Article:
Winner of the 2022 New-York Historical Society Book Prize in American History A Washington Post and BookPage Best Nonfiction Book of the Year From a Pulitzer Prize–winning historian, the powerful story of a fragile nation as it expands across a contested continent. In this beautifully written history of America’s formative period, a preeminent historian upends the traditional story of a young nation confidently marching to its continent-spanning destiny. The newly constituted United States actually emerged as a fragile, internally divided union of states contending still with European empires and other independent republics on the North American continent. Native peoples sought to defend their homelands from the flood of American settlers through strategic alliances with the other continental powers. The system of American slavery grew increasingly powerful and expansive, its vigorous internal trade in Black Americans separating parents and children, husbands and wives. Bitter party divisions pitted elites favoring strong government against those, like Andrew Jackson, espousing a democratic populism for white men. Violence was both routine and organized: the United States invaded Canada, Florida, Texas, and much of Mexico, and forcibly removed most of the Native peoples living east of the Mississippi. At the end of the period the United States, its conquered territory reaching the Pacific, remained internally divided, with sectional animosities over slavery growing more intense. Taylor’s elegant history of this tumultuous period offers indelible miniatures of key characters from Frederick Douglass and Sojourner Truth to Elizabeth Cady Stanton and Margaret Fuller. It captures the high-stakes political drama as Jackson and Adams, Clay, Calhoun, and Webster contend over slavery, the economy, Indian removal, and national expansion. A ground-level account of American industrialization conveys the everyday lives of factory workers and immigrant families. And the immersive narrative puts us on the streets of Port-au-Prince, Mexico City, Quebec, and the Cherokee capital, New Echota. Absorbing and chilling, American Republics illuminates the continuities between our own social and political divisions and the events of this formative period.
|Author||: Jon Macks|
|Publsiher||: Blue Rider Press|
|Total Pages||: 242|
Download Monologue Book in PDF, Epub and Kindle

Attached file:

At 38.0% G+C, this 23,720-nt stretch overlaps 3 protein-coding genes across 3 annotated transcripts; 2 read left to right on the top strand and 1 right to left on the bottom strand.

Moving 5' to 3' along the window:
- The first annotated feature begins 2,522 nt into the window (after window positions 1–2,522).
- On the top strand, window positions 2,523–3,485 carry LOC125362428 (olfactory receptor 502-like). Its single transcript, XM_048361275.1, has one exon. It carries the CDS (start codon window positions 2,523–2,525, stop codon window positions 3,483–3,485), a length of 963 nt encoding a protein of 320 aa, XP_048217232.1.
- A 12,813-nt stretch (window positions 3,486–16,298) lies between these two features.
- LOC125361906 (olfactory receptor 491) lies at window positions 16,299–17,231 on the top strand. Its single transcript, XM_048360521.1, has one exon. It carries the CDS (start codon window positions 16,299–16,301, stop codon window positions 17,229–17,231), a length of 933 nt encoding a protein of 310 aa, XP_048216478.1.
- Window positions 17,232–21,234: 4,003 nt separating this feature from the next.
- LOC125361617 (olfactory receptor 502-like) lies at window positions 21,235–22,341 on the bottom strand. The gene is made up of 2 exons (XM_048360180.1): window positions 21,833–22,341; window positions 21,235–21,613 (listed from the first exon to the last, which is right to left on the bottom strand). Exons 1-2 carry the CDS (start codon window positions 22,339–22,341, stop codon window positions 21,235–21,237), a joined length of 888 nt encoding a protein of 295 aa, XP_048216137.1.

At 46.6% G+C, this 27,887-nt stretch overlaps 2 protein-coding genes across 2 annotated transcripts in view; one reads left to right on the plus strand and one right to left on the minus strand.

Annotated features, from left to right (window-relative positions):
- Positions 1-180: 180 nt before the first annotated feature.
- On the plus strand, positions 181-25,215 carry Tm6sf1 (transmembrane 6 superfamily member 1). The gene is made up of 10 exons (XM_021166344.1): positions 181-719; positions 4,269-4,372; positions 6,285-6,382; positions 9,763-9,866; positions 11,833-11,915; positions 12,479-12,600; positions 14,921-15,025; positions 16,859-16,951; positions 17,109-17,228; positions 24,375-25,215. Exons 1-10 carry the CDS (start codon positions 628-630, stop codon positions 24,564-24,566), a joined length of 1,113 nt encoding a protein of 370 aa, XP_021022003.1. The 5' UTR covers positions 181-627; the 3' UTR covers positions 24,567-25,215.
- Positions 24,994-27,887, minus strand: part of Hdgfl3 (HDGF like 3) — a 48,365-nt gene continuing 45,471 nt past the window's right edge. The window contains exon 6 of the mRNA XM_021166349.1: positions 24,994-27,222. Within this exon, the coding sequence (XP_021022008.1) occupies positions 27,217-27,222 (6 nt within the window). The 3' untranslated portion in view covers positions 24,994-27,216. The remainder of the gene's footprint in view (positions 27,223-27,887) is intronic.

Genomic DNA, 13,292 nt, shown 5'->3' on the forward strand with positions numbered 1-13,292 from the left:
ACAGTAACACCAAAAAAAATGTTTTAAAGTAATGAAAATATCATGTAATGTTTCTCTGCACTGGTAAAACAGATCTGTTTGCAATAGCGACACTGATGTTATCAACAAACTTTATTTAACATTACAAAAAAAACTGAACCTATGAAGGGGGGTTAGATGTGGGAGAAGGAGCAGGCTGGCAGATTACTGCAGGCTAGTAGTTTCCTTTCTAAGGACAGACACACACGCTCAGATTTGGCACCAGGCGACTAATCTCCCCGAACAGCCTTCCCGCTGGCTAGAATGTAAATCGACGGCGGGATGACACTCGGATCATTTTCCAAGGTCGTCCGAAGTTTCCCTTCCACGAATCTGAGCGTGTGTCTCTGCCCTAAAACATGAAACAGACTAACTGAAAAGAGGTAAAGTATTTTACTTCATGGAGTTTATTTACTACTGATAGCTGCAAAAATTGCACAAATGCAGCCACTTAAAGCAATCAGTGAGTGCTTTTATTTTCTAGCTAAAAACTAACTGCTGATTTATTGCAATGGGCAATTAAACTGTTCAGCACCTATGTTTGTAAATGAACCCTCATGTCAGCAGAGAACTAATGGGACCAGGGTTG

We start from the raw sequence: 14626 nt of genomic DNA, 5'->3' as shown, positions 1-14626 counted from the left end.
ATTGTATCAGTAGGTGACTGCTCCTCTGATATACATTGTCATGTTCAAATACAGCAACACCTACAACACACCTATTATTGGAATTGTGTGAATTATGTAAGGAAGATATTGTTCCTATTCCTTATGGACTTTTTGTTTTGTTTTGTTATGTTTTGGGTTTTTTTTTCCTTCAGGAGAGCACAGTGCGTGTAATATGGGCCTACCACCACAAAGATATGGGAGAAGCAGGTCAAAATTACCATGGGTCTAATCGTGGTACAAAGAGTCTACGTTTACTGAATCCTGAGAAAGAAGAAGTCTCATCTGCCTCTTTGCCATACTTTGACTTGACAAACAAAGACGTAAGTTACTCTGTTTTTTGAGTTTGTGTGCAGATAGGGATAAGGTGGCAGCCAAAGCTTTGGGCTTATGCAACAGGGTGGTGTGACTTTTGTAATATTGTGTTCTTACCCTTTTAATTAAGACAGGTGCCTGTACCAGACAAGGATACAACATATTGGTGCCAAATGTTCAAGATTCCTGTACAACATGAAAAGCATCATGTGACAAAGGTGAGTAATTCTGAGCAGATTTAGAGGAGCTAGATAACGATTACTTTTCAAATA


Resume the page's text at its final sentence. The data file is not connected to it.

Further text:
"Jon Macks is one of the greatest comedy writers of all time."—Chris Rock A hilarious, revealing look behind the history and culture of American late-night TV, by a longtime comedy writer for The Tonight Show with Jay Leno. Ever since Johnny Carson first popularized the late-night talk show in 1962 with The Tonight Show, the eleven p.m. to two a.m. comedy time slot on network television has remained an indelible part of our national culture. More than six popular late-night shows air every night of the week, and with recent major shake-ups in the industry, late-night television has never been more relevant to our public consciousness than it is today. Jon Macks, a veteran writer for The Tonight Show with Jay Leno, takes us behind the scenes of this world for an in-depth, colorful look at what really makes these hosts the arbiters of public opinion. From the opening monologue—what’s funny, what’s dangerous, what’s untouchable—to the best vs. worst guests, Macks covers the landscape of late-night comedy and punctuates the narrative with hysterical personal anecdotes, shining the spotlight on some of the very best late night jokes, and drawing from more than half a million of his own jokes written over the span of twenty years. With an insider’s expertise and a laugh-out-loud voice, Macks explains how late-night TV redefines the news and events of any given day, reshapes public opinion, and even creates our national zeitgeist.
Explorations in America Before Columbus
|Author||: Hjalmar Rued Holand|
|Total Pages||: 384|
|Genre||: Electronic Book|
Download Explorations in America Before Columbus Book in PDF, Epub and Kindle